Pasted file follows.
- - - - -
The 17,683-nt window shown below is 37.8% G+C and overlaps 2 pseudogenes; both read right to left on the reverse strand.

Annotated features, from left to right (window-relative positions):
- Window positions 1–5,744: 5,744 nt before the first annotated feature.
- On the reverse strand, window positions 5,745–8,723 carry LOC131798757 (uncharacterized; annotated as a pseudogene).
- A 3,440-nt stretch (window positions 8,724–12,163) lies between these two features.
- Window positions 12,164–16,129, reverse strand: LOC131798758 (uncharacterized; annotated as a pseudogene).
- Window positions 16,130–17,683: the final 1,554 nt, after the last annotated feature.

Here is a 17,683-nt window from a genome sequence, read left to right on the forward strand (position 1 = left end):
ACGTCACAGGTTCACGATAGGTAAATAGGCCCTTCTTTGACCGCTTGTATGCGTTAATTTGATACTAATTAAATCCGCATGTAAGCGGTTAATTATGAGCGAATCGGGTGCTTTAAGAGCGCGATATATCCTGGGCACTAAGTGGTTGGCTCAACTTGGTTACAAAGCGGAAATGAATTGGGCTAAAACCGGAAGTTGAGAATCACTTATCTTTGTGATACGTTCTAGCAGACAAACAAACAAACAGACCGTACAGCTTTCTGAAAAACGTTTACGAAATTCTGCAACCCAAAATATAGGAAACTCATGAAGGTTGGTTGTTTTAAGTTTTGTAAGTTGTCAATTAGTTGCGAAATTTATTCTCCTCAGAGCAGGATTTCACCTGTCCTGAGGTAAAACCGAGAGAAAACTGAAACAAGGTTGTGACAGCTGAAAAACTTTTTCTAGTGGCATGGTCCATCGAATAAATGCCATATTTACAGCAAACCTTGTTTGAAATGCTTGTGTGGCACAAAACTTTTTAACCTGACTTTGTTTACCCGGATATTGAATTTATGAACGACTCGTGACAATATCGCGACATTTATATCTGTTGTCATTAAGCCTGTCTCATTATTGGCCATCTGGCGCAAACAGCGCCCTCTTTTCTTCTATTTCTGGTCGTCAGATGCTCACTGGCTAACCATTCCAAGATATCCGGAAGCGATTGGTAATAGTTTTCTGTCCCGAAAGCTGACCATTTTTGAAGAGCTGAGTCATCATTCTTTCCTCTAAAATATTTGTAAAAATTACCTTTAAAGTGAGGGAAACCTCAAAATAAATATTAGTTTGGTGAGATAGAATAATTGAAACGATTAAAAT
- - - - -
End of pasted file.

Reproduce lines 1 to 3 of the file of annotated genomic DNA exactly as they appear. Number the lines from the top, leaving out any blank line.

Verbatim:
The 17,683-nt window shown below is 37.8% G+C and overlaps 2 pseudogenes; both read right to left on the reverse strand.

Annotated features, from left to right (window-relative positions):
- Window positions 1–5,744: 5,744 nt before the first annotated feature.